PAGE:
Iranian Missile Test Disrupts Navy Sexual Assault Prevention Class

THE PERSIAN GULF - The Islamic Republic of Iran's annual missile drill "Great Prophet 9" culminated this year with the firing of 18 ballistic missiles into the Gulf of Oman. Duffel Blog has learned that the show of force coincided with the Aegis-equipped destroyer on station USS The Sullivans conducting quarterly Sexual Assault Program Response (SAPR) training in the vessel's Combat Information Center.

The SAPR representative was explaining the definition of a "quid quo pro" on a PowerPoint slide projected over the monitor intended for situation awareness at the time of launch detection.

"I noticing several large dots bloom on the radar scope," recounted Officer of the Deck Lt. Frank Piet to reporters, "So I turned on the 1MC and announced the launch of several Iranian missiles."

According to sources, the decision to hold the SAPR class in the critical war-fighting hub of the vessel was made by Bryan Kojeski, the Command Master Chief of The Sullivans, who reasoned it was the best location because that it had the biggest computer screens, the comfiest chair for him, and everyone was going to be in there anyway so it saved time. Meanwhile only 125 nautical miles away, the launched Iranian missiles were in the process of thoroughly destroying a life-size model of a Nimitz-class aircraft carrier.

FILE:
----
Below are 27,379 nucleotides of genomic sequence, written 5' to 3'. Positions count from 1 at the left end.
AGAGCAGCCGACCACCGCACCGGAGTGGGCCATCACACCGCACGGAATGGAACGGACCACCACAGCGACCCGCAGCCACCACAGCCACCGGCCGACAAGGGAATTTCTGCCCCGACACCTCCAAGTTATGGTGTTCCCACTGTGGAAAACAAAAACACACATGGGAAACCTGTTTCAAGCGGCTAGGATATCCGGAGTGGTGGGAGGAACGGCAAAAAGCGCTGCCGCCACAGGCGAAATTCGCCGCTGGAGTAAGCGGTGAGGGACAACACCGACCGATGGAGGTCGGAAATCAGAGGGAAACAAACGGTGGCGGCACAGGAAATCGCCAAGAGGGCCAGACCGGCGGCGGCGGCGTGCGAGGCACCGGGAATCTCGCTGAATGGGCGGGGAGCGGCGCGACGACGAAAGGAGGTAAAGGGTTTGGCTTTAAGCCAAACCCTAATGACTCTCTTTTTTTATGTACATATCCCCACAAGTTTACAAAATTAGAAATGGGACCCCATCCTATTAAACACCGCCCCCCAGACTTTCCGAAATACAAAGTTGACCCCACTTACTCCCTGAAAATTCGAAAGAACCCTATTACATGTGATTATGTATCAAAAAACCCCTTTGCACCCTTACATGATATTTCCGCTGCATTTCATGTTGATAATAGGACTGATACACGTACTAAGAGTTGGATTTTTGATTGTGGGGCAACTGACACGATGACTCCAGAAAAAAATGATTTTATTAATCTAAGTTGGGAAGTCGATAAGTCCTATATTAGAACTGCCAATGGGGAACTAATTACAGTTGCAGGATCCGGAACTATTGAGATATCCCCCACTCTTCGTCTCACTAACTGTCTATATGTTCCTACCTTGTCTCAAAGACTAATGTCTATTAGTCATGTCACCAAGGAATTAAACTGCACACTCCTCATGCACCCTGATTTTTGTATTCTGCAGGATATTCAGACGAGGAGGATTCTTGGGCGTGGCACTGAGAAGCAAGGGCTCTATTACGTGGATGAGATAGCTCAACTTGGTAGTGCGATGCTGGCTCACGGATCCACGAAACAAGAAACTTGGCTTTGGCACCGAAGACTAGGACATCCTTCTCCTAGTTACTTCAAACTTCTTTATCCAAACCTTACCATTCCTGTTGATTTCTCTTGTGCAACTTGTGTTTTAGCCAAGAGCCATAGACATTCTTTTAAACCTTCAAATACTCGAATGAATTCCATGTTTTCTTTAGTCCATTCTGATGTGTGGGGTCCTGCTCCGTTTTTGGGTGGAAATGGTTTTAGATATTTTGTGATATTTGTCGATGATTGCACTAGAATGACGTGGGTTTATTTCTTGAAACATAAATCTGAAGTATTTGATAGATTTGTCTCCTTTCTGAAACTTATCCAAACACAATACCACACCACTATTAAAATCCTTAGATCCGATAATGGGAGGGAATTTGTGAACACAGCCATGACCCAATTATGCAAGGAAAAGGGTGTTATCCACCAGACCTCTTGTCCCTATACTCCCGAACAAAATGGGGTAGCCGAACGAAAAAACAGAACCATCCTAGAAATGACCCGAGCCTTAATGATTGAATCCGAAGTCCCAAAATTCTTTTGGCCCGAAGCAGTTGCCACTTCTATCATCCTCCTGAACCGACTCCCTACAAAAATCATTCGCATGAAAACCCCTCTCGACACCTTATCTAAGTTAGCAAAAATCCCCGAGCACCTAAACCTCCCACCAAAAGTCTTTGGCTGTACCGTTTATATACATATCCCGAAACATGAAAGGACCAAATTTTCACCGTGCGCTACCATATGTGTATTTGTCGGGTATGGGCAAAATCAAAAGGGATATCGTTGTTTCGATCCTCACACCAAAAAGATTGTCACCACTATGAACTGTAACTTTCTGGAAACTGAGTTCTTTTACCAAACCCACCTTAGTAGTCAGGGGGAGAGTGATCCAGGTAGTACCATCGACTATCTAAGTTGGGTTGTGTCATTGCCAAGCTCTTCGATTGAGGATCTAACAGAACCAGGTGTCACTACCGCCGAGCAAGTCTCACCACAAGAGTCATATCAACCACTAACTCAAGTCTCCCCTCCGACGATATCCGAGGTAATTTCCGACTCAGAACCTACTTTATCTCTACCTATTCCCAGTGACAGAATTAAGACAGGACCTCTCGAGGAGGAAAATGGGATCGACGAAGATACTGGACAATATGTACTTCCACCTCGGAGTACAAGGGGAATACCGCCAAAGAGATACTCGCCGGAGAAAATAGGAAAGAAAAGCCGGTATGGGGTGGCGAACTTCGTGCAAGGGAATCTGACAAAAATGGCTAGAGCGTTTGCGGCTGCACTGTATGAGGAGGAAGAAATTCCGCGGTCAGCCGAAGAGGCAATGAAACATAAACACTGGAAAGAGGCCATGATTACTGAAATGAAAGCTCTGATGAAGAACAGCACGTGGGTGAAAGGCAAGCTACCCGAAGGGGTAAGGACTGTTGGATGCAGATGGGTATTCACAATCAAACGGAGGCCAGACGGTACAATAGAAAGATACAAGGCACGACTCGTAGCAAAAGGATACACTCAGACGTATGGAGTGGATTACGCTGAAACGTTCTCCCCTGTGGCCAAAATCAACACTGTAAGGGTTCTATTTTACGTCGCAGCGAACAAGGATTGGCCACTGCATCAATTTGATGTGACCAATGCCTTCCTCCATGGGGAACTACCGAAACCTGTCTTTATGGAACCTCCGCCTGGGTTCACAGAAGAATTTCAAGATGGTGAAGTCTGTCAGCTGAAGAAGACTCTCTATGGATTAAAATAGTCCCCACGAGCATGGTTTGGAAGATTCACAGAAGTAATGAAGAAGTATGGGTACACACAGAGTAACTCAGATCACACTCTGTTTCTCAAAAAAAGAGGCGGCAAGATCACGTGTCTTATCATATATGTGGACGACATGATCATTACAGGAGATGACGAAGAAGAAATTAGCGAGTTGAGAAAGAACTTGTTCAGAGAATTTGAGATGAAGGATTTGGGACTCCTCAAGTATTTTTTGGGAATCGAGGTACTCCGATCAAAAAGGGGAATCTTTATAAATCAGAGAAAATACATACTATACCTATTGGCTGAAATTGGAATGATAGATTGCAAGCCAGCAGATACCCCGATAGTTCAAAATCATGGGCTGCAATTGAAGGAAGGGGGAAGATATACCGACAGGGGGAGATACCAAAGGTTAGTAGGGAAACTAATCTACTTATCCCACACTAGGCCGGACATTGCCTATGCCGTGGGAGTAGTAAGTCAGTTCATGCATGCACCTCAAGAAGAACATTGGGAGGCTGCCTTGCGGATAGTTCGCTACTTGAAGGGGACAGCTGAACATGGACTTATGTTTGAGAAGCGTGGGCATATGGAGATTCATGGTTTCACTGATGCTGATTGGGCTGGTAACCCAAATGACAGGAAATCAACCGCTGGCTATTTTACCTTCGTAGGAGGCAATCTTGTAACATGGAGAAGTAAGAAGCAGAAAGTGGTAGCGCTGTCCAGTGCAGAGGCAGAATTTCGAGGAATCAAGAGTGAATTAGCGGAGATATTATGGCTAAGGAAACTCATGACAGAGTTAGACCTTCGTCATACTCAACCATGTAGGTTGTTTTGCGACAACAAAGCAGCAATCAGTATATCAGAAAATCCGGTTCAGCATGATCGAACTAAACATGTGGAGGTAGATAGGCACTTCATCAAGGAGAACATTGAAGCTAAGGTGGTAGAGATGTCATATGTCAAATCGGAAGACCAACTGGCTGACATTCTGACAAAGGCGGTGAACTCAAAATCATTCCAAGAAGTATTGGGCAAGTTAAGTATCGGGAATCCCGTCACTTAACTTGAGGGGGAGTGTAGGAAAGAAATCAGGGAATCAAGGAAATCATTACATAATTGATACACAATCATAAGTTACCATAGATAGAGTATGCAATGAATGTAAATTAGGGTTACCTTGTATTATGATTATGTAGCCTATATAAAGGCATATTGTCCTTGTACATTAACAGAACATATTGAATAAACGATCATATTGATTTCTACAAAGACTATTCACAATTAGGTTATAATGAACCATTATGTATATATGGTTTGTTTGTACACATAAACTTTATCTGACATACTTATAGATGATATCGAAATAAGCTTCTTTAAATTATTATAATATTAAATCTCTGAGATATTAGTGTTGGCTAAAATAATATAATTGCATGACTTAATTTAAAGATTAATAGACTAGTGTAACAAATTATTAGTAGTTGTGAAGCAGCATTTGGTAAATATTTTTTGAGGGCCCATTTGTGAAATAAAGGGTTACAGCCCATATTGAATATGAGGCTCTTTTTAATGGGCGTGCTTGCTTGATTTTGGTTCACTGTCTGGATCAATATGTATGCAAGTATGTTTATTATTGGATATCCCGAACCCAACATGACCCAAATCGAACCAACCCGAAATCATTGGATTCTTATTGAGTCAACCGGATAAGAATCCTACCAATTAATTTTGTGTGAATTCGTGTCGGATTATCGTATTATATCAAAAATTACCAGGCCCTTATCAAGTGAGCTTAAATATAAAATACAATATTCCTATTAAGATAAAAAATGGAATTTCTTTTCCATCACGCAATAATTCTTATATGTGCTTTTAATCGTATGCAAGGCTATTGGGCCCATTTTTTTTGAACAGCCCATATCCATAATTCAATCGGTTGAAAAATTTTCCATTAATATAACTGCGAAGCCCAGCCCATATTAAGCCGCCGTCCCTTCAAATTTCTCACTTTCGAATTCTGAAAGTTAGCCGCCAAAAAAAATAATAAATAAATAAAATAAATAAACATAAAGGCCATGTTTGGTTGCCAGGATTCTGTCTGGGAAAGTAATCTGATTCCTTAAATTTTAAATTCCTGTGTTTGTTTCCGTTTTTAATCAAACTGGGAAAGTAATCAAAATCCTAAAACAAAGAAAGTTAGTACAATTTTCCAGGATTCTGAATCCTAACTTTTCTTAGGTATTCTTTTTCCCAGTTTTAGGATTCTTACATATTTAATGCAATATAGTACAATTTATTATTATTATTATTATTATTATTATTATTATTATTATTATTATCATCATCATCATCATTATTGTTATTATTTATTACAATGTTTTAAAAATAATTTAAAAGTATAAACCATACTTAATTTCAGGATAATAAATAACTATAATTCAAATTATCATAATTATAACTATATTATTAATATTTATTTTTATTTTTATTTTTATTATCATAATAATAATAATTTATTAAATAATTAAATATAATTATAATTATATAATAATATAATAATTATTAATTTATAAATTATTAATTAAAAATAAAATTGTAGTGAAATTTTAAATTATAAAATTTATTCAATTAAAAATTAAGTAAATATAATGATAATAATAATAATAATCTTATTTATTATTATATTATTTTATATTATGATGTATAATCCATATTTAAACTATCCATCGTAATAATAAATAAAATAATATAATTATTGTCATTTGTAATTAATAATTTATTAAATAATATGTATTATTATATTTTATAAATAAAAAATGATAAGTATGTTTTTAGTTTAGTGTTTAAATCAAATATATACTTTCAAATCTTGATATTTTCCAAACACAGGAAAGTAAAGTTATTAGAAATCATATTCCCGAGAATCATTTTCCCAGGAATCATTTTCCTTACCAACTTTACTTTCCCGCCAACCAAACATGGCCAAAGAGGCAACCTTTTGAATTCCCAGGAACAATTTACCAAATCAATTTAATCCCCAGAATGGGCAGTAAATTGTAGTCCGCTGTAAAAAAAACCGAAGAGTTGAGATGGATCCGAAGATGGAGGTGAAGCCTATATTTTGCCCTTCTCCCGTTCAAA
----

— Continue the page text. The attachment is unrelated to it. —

"Hey there, sir," witnesses report CMC Kojeski barked while Lt. Piet was still talking. "How about you belay that until the training session is over."

"No problem, Chief," the OOD replied. "I'll just radio the Ayatollah and ask him to postpone the missiles' landing for another 45 minutes."

Sources report Piet was promptly censured for back-talking the backbone of the US Navy and "not being a team player."

When reached by Duffel Blog for comment, Kojeski said that it was vitally important for United States Navy officers to "have their priorities straight at sea and ashore [regarding] sexual assault."

"I have been doing this job for twenty years and nothing serious has ever happened that couldn't wait until the end of the PowerPoint," Kojeski said.